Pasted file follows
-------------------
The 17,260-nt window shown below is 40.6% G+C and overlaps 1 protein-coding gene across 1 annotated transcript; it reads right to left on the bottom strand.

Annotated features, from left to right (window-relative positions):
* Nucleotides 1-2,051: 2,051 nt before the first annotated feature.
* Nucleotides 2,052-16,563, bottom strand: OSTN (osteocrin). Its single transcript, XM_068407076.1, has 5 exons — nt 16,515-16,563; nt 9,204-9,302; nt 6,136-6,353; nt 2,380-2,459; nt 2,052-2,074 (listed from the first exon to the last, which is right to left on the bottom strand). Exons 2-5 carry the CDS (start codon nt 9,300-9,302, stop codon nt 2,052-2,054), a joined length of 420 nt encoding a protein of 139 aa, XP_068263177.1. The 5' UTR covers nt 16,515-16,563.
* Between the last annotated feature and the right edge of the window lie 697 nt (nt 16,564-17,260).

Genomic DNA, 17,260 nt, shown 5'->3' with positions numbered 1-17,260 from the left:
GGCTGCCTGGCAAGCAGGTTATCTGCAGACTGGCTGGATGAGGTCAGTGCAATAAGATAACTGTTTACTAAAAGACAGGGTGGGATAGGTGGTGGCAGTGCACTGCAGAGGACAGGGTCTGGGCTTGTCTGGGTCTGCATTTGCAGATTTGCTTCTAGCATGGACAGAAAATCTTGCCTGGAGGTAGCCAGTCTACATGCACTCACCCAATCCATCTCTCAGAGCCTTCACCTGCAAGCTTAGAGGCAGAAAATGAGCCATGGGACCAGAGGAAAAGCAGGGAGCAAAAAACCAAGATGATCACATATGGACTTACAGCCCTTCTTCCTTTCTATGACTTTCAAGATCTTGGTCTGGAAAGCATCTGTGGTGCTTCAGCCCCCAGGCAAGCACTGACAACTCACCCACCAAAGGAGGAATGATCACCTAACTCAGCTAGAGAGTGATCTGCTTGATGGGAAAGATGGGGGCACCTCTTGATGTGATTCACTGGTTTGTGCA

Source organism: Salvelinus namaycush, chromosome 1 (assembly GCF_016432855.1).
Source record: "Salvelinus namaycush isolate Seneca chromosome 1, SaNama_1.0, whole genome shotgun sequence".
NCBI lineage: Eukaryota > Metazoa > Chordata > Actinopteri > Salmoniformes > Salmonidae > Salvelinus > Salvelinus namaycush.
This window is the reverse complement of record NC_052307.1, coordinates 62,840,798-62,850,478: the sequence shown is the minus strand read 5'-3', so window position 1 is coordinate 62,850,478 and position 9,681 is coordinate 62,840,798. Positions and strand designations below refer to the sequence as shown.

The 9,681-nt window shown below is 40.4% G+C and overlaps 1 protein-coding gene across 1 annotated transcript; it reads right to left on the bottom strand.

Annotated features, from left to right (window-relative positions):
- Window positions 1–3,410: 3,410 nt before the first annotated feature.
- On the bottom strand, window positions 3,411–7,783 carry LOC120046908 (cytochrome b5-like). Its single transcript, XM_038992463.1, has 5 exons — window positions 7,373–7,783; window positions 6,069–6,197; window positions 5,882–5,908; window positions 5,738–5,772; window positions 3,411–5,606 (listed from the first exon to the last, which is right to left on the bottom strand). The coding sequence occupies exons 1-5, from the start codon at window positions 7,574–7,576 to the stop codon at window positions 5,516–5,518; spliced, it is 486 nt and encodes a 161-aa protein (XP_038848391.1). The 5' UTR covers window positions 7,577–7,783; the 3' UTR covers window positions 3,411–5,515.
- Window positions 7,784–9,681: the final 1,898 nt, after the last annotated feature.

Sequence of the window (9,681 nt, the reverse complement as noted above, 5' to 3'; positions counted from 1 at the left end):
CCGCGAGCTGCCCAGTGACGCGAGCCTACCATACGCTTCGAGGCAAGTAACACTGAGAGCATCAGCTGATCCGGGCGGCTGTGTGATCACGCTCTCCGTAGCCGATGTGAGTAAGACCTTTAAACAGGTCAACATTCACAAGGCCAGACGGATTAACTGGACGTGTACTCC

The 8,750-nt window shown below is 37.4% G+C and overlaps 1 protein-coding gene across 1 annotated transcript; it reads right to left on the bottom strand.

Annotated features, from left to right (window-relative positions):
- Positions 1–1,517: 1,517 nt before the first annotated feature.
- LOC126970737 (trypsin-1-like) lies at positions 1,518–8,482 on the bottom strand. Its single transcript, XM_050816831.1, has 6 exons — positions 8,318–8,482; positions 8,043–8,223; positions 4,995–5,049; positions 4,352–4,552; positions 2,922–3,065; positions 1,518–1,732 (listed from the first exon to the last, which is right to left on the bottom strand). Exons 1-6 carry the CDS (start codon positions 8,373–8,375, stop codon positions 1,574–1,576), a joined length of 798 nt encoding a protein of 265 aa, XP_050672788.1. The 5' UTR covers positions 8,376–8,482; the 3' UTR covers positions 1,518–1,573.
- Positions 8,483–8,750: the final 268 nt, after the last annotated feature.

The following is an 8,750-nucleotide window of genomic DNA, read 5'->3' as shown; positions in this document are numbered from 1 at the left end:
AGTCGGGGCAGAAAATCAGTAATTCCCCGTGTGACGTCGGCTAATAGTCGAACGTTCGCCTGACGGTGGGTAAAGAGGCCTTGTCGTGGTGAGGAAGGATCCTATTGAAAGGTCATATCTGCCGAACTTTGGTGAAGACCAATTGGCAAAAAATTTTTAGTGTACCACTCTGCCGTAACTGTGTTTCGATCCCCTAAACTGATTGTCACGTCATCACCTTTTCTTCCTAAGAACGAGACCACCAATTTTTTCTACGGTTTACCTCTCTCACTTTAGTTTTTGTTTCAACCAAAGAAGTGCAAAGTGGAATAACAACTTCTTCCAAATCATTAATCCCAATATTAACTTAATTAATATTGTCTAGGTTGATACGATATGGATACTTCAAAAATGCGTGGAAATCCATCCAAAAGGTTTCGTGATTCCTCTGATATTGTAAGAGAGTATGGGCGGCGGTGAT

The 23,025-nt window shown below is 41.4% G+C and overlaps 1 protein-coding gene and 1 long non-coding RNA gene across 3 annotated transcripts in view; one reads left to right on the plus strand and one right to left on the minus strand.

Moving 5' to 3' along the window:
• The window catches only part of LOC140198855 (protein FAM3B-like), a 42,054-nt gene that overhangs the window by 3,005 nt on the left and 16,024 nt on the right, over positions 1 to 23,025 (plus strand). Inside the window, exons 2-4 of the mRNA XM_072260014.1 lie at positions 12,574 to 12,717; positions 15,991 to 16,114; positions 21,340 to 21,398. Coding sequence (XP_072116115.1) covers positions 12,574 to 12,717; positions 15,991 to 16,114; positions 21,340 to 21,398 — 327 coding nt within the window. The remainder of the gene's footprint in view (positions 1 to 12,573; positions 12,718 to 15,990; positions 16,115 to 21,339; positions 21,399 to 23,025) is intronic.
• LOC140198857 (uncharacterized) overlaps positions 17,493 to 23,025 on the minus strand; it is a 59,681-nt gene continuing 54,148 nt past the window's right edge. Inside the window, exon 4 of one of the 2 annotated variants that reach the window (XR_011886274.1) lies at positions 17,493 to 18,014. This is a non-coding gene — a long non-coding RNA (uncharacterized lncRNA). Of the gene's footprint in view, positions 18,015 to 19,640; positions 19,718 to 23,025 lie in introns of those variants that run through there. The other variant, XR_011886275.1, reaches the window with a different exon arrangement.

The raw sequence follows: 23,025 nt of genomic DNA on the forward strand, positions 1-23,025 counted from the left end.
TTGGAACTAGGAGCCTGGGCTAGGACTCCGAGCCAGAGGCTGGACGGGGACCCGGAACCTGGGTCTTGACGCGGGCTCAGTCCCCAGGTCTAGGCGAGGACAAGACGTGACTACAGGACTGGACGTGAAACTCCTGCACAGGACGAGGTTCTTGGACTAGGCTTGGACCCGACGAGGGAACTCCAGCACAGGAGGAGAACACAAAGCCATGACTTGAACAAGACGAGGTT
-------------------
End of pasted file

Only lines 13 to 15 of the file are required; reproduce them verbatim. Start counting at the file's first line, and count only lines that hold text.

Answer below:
Annotated features, from left to right (window-relative positions):
- Window positions 1–3,410: 3,410 nt before the first annotated feature.
- On the bottom strand, window positions 3,411–7,783 carry LOC120046908 (cytochrome b5-like). Its single transcript, XM_038992463.1, has 5 exons — window positions 7,373–7,783; window positions 6,069–6,197; window positions 5,882–5,908; window positions 5,738–5,772; window positions 3,411–5,606 (listed from the first exon to the last, which is right to left on the bottom strand). The coding sequence occupies exons 1-5, from the start codon at window positions 7,574–7,576 to the stop codon at window positions 5,516–5,518; spliced, it is 486 nt and encodes a 161-aa protein (XP_038848391.1). The 5' UTR covers window positions 7,577–7,783; the 3' UTR covers window positions 3,411–5,515.